We should have seen this coming. Ever since Elvis, it has been pop music’s job to challenge the mores of the older generation; our mistake was to imagine ourselves hipper and more tolerant than our parents. The liberal values of those who grew up in the sixties and seventies constitute an Achilles’ heel: we’re not big on guns, consumerist bragging, or misogyny (where are the people who objected to Bruce Springsteen’s use of the phrase “little girl” when you need them?), and that is the ground on which Eminem and his crew choose to fight. I know when I’m beaten; I can only offer sporting congratulations and a firm handshake.

Blink 182 makes chirpy pop-punk music in the tradition of Green Day and the Dickies, and they have received their parental-advisory sticker for services to grotesque schoolboy humor. (A previous album was entitled “Enema of the State.”) Most of the songs on “Take Off Your Pants and Jacket” deal straightforwardly and unimaginatively with first dates (“First Date”) or youthful alienation (“If we’re fucked up, you’re to blame,” and so on); every now and again, presumably to dispel the air of Monkees wholesomeness, they stick their fingers down their throat and vomit all over their lyric sheet. The chorus of “Happy Holidays, You Bastard” is as follows: “Unless your dad will suck me off / I’ll never talk to you again / Unless your mom’ll touch my cock / I’ll never talk to you again / Ejaculate into a sock / I’ll never talk to you again.” Why? I don’t know why. My copy of the album came with four exclusive bonus tracks, one of which is called “Fuck a Dog,” but maybe I was just lucky.

It is with some relief, then, that one turns to Staindónot because of the music (Staind is a metal band, and can think of no higher calling than to soup up old Black Sabbath riffs) but because at least you know where the group stands. “Most of you don’t give a shit / That your daughters are porno stars / And your sons sell death to kids,” they sing on the very first track. Those of you whose daughters are kindergarten teachers and whose sons sell literary novels in independent bookstores should not take offense. Staind tends to look on the gloomy side, but at least its members care, and their howls of anguish are clearly connecting to the right crowd. One satisfied customer at Amazon.com writes, “I’ve had a rough time dealing with abuse, peer pressure, love, rape, hate and self-mutilation” (and although her despair is affecting, is it permissible to wonder whether the self-mutilation at least was somehow avoidable?), before praising the band for providing consolation. Who are we to doubt her? Linkin Park, which performs a similar function to similar acclaim (“One of the best albums of all time by far,” another enthusiastic Amazon customer says of its new album, “Hybrid Theory”ówith a bold disregard for the usual mealymouthed critical timidity), is a rap-metal band not dissimilar to Limp Bizkit, or, for that matter, to Staind, or to . . . Actually, the truth of it is that neither Staind nor Linkin Park nor Limp Bizkit is dissimilar to just about any other band that has played an electric guitar very loud in the past thirty years, which means that there is very little to be said for or about them, though I wish them no ill.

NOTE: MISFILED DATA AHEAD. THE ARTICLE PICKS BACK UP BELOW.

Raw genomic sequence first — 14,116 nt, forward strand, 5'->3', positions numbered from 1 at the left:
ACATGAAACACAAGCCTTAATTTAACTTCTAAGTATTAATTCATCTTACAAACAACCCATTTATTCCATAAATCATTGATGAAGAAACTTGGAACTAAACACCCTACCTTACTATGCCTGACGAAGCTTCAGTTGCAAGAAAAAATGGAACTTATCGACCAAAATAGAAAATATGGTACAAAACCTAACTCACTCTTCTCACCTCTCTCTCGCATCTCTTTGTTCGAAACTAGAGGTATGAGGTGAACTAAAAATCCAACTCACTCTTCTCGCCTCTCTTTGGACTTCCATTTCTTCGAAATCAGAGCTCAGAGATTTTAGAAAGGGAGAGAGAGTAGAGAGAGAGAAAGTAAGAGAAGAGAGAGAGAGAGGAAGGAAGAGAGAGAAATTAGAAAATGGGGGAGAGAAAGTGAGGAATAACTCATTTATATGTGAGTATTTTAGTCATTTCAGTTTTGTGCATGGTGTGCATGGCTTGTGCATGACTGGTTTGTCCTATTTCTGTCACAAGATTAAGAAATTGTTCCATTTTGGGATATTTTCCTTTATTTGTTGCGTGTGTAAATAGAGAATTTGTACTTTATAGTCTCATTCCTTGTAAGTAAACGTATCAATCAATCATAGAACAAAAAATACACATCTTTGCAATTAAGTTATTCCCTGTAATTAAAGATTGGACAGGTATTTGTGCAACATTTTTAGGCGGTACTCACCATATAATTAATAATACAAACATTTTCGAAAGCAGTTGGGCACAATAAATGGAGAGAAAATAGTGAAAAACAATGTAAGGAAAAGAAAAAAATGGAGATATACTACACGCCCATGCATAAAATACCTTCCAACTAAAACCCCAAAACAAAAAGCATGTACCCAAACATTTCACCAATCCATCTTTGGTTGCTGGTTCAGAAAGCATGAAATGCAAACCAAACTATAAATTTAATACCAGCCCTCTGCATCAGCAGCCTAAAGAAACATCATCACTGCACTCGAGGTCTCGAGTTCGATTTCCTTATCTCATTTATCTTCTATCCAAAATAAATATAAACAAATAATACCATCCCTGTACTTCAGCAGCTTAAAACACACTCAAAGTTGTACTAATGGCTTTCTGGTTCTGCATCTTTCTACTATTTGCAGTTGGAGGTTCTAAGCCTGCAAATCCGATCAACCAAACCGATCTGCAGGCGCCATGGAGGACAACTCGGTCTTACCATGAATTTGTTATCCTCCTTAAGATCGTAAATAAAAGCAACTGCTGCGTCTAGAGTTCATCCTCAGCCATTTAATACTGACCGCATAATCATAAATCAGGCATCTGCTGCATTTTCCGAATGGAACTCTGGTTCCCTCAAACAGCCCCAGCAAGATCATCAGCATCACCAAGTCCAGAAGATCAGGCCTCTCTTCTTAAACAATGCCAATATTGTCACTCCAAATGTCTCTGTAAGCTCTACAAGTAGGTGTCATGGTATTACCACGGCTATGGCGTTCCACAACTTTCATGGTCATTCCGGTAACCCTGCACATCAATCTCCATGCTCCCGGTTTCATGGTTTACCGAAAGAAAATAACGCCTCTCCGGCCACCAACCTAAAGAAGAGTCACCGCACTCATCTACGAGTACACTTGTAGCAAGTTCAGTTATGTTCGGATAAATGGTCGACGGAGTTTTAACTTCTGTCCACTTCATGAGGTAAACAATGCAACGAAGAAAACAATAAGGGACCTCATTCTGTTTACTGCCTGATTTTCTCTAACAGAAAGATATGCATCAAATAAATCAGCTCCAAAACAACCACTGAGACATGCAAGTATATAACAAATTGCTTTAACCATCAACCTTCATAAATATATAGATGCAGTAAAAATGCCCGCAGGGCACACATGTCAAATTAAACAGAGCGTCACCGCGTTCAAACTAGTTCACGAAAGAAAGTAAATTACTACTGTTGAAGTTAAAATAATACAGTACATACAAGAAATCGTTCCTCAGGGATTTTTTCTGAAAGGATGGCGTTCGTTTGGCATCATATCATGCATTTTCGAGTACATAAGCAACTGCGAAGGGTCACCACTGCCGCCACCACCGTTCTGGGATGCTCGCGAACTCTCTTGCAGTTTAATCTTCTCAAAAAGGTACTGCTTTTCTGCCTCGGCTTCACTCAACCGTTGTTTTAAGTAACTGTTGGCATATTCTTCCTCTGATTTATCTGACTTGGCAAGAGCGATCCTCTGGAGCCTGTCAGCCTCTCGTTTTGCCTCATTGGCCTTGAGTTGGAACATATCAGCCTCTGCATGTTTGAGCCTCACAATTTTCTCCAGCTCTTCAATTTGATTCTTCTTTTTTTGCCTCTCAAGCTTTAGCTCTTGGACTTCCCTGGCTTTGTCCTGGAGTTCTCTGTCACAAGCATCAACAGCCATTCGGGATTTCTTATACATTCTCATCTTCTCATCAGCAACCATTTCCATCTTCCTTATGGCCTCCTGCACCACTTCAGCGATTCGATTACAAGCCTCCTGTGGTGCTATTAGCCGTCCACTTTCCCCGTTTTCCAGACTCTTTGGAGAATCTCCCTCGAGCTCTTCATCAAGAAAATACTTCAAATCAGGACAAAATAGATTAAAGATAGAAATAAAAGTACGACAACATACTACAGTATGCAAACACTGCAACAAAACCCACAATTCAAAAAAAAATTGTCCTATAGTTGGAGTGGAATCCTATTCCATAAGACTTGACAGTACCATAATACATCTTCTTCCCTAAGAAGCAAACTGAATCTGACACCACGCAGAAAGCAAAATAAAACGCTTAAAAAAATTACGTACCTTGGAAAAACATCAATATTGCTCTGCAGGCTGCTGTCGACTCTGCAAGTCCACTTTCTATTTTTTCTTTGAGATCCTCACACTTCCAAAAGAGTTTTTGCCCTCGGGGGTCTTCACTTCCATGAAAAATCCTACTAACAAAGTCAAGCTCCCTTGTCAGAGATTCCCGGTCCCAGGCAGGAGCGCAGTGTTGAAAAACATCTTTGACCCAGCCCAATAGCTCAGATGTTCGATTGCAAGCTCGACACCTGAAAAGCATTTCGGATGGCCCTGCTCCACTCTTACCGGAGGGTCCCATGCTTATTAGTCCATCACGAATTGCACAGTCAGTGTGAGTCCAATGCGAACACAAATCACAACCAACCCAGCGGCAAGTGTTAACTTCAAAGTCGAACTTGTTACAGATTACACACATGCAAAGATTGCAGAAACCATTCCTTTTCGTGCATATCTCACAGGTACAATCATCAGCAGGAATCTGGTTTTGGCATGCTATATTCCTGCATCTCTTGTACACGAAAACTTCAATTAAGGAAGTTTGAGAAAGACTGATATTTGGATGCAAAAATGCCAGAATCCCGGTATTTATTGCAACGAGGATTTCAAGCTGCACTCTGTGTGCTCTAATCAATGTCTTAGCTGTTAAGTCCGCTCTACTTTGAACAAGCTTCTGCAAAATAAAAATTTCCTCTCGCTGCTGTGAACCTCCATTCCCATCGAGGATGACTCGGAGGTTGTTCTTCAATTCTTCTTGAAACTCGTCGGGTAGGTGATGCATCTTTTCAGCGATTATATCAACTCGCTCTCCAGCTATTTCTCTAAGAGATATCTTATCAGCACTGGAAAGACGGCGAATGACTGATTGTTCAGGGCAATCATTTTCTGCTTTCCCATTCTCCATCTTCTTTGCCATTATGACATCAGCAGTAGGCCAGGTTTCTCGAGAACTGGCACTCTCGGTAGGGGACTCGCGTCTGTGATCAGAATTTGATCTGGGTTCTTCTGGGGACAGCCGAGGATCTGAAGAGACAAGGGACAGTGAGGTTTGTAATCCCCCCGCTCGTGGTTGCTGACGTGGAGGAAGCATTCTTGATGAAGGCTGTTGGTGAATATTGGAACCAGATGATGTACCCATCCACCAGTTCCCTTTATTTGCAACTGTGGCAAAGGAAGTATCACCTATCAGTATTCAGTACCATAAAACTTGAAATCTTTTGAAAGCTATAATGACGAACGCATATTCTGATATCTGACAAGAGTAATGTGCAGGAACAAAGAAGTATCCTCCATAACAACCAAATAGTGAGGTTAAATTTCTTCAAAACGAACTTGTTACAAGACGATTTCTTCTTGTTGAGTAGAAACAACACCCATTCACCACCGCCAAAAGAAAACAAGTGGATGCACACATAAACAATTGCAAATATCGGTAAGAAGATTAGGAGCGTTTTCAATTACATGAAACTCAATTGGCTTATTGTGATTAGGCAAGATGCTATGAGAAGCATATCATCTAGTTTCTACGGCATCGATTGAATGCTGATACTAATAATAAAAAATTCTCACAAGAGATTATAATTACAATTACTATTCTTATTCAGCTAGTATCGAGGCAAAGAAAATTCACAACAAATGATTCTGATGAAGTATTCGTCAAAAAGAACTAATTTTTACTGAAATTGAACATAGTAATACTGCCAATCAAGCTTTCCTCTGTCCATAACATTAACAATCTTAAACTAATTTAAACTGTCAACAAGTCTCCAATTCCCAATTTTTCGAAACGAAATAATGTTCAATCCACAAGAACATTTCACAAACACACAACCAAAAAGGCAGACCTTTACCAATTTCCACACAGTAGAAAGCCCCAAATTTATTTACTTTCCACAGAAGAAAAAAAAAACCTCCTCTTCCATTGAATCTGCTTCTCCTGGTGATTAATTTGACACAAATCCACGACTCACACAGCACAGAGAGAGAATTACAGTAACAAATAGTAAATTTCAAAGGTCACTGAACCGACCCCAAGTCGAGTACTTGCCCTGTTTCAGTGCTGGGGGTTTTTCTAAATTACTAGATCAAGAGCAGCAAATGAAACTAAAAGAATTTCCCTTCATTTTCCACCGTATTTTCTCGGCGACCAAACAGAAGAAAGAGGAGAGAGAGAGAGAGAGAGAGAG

The only album in the Billboard Top Ten made by an artist who is forty or older is the one by Melissa Etheridge, and, yes, the music sounds tired, clapped out. Part of this is deliberateó”Skin” is a breakup album, Etheridge’s “Blood on the Tracks”óbut, in truth, her rock ballads, all throaty vocals and melodramatic chords, do not have the emotional power they might have had fifteen or twenty years ago, and much of the writing here is on the hackneyed side of generic: ” ‘Cause you live and you learn / And you learn to hold on / And time will make it heal / And time will make it gone.” It is all obviously the product of personal pain, but this path is rutted with ancient tracks, and, sure enough, Etheridge finds herself trundling along in them. “Skin” is unlikely to remain a best-seller for long, one fears; it’s too grownup, and it’s too predictable, and maybe in the Billboard universe those adjectives are now synonymous.

Sales are no longer the absolute indicator of success or popularity that they once wereóthis is what we must tell ourselves. The Billboard Top Ten means nothing! Kids download everything now! Or they burn CDs for each other! And, yet, hundreds of thousands of young Americans have wanted these albums badly enough to go to a store and spend their cash on P. Diddy and D12 and Blink 182; someone on your street might be listening to “Fuck a Dog” right now. I shall, when I have recovered my strength, creep back to my little private Top Ten, which consists of penniless artists like the Pernice Brothers and Joe Henry and Shuggie Otis and Olu Dara, who make music full of thoughtful, polite ironies and carefully articulated cynicism and references to our glorious heritage. But I won’t kid myself that it’s pop musicónot anymore.